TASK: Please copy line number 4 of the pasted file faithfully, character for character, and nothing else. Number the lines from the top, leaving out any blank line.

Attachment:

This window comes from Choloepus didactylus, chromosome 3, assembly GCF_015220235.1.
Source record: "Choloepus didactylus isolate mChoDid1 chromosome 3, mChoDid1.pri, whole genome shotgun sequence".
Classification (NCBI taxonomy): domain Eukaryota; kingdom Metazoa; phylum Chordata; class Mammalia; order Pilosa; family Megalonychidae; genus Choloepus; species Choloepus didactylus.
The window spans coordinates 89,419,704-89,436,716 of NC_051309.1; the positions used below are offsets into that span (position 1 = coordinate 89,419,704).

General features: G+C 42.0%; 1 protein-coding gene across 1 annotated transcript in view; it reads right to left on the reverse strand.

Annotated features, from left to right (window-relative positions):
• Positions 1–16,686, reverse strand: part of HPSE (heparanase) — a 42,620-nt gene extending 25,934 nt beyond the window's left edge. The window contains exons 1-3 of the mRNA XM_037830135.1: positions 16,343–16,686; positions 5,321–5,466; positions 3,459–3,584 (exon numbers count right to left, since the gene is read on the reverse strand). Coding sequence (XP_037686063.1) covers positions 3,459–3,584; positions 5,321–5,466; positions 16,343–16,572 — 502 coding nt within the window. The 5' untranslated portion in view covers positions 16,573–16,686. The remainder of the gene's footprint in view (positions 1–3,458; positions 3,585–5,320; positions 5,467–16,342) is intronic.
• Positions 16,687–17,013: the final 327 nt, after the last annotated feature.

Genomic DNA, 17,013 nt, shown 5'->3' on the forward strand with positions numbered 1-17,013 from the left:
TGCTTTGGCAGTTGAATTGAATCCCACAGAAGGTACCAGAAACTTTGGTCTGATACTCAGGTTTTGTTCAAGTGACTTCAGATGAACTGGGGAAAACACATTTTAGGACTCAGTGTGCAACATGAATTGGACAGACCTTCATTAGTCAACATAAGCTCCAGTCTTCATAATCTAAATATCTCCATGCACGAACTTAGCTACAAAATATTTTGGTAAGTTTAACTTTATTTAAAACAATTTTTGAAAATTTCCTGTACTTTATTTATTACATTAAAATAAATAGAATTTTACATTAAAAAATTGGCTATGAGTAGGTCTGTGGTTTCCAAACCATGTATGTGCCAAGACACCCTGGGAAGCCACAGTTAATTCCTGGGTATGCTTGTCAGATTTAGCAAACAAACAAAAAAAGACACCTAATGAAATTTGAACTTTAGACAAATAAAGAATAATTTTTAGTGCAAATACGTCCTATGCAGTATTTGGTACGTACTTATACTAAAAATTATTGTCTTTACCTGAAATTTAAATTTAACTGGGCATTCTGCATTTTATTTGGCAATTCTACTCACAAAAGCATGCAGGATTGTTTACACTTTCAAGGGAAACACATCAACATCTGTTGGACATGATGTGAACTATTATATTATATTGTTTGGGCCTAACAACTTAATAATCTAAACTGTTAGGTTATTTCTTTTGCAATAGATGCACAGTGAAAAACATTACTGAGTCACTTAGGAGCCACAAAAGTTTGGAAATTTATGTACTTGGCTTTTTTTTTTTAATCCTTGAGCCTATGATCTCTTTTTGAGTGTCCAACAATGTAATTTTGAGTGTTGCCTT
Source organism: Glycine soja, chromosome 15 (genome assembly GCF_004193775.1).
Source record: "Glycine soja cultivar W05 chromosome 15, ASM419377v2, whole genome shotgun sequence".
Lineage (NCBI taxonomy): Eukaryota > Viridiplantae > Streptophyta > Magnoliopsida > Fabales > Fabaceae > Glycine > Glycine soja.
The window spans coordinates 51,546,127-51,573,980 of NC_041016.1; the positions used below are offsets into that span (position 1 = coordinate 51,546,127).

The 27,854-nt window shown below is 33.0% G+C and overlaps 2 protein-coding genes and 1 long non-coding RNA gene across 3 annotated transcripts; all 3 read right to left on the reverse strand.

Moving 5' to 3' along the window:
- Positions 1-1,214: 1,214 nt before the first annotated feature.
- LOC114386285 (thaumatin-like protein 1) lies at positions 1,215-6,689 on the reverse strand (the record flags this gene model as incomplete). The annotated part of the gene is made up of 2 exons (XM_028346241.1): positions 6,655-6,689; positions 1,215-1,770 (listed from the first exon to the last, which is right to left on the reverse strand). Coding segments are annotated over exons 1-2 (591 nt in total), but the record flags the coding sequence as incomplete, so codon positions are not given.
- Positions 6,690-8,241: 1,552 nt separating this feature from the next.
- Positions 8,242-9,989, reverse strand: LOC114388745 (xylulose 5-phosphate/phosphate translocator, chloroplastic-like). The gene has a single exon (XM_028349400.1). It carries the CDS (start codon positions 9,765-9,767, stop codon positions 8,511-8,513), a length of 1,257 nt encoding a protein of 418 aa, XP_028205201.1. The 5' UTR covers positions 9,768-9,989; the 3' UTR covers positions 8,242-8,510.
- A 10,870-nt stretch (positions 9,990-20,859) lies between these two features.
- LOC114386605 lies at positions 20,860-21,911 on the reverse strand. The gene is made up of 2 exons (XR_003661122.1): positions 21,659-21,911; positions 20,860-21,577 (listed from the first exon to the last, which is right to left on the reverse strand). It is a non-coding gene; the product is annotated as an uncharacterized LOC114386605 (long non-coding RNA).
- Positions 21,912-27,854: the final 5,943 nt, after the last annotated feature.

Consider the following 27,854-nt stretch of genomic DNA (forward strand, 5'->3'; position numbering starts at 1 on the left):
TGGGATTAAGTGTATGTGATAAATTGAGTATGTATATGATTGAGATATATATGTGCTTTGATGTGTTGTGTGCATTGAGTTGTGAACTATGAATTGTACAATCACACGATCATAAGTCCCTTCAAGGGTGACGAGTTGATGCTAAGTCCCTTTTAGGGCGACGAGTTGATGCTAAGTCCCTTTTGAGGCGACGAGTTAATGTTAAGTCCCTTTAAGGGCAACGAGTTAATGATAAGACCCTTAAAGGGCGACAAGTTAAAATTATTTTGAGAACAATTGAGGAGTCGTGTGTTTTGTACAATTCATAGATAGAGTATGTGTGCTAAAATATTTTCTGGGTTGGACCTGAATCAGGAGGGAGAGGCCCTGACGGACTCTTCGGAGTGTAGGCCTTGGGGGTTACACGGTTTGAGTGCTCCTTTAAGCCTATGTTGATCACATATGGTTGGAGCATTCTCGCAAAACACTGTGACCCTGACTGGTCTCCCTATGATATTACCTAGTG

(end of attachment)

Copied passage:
The window spans coordinates 89,419,704-89,436,716 of NC_051309.1; the positions used below are offsets into that span (position 1 = coordinate 89,419,704).